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Telegraph Business Improvement District revisits code of conduct for Telegraph Avenue

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SIERRA BROWN | STAFF

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MAY 17, 2015

The Telegraph Business Improvement District, or TBID, revisited a code of conduct for Telegraph Avenue first proposed in 2004 with the goal of developing a “common community standard.”

The proposal, which was discussed at the organization’s meeting last week, would prohibit acts such as aggressive panhandling, amplified music that disturbs others, open alcoholic beverages and smoking on any sidewalk in the commercial district.

Doris Moskowitz, owner of Moe’s Books and representative from the TBID, said in an email that no specific incident led to the introduction of the proposed code of conduct. Moskowitz said she had envisioned a code of conduct for the Telegraph District for a long time.

Bounded by the Berkeley campus to the north and Parker Street to the south, the TBID was created in 1998 with the intention of promoting the economic vitality of the Telegraph District.

The TBID is a group of businesses and property owners that funds activities on Telegraph Avenue, such as cleaning, landscaping, marketing and maintenance.

“In general, the group’s mentality has been fearfully anti-homeless, so I’m dubious (about the proposal), but I keep an open mind,” said City Councilmember Kriss Worthington, whose district includes Telegraph Avenue.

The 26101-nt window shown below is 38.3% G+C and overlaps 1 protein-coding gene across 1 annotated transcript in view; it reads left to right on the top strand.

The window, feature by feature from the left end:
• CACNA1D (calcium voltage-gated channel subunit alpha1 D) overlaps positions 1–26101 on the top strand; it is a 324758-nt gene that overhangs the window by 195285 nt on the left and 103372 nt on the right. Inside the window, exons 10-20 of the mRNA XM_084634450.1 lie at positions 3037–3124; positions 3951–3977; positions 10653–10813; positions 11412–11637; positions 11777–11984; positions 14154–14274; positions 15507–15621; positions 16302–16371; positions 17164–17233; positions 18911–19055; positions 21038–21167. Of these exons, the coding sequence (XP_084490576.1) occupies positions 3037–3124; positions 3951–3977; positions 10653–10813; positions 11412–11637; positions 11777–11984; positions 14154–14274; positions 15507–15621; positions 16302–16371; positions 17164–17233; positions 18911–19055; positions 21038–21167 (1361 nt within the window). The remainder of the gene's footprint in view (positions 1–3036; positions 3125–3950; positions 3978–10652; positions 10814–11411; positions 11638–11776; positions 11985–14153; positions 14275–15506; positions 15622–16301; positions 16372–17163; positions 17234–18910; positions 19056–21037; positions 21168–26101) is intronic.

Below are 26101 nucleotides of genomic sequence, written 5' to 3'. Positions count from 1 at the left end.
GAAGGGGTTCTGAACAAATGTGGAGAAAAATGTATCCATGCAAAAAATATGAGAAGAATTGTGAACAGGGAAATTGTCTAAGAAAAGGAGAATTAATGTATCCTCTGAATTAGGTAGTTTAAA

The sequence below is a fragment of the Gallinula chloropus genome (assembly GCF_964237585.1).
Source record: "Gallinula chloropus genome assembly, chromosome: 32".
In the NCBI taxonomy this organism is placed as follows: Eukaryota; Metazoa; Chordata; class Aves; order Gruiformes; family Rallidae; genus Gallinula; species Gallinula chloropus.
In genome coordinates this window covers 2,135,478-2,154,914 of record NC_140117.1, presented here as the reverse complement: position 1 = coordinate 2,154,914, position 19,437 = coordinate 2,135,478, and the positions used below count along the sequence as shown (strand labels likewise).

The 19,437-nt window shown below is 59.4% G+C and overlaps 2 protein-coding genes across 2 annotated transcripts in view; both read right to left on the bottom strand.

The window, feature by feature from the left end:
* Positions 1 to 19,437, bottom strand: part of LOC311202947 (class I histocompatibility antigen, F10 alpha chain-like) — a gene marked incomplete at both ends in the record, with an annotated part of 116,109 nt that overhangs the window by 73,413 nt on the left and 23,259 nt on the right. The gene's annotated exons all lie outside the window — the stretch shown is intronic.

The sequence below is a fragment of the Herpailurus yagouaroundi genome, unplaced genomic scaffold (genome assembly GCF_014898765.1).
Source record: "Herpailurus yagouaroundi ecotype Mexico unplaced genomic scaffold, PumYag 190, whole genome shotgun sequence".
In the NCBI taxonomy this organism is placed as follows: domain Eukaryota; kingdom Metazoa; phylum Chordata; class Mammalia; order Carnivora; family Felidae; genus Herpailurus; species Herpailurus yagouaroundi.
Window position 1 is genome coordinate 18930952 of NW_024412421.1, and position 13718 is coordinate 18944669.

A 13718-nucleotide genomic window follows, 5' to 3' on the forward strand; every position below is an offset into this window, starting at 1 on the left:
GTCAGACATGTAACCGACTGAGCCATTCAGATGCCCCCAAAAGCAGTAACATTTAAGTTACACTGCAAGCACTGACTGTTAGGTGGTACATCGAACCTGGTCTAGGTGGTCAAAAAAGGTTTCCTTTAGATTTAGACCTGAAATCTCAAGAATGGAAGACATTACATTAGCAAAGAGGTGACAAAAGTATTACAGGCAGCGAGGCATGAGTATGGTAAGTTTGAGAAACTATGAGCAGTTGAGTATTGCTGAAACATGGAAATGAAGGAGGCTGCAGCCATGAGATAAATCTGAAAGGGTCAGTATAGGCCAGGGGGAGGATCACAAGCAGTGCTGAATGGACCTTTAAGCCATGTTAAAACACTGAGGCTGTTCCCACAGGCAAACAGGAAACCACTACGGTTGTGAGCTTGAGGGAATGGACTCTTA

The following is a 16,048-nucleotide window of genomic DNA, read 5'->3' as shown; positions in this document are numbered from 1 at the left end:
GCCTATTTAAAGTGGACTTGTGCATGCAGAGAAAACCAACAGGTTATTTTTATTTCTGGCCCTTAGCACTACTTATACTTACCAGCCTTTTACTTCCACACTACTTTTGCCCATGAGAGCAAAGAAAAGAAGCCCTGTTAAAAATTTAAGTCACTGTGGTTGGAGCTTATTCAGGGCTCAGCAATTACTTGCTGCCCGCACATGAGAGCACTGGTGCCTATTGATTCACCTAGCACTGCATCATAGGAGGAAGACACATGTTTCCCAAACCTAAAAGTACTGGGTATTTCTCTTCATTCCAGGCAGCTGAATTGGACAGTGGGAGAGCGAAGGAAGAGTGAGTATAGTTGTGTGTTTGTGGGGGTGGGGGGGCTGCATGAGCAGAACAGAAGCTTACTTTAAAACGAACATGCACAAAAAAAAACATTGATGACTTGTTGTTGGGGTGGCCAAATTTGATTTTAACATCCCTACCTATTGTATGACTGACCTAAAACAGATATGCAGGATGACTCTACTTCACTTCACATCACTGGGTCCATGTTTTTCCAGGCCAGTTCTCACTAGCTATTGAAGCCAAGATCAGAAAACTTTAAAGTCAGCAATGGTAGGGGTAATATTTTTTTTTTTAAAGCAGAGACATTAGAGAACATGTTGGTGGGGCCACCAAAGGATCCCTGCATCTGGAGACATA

The code of conduct was first proposed after the Project for Public Spaces held a workshop to look at ways to improve Telegraph Avenue in 2004. The TBID initially made the proposal because it wanted to make a more lasting imprint on the neighborhood, according to Moskowitz.

The code of conduct, which is still in its draft stage, proposes to welcome visitors at all times to use public spaces such as People’s Park, to walk leashed dogs through the district and to enjoy the plantings and vendors along Telegraph Avenue.

The code of conduct would also encourage visitors to dispose of waste and recyclable materials appropriately and would prohibit any obstruction to, loitering near or interference with the flow of pedestrian traffic.

City spokesperson Matthai Chakko said in an email that the city did not have any position on the proposal.

The TBID is currently gathering feedback on the draft for further discussion.

Contact Cassie Ippaso at [email protected] and follow her on Twitter @cassippaso.
LAST UPDATED

MAY 19, 2015


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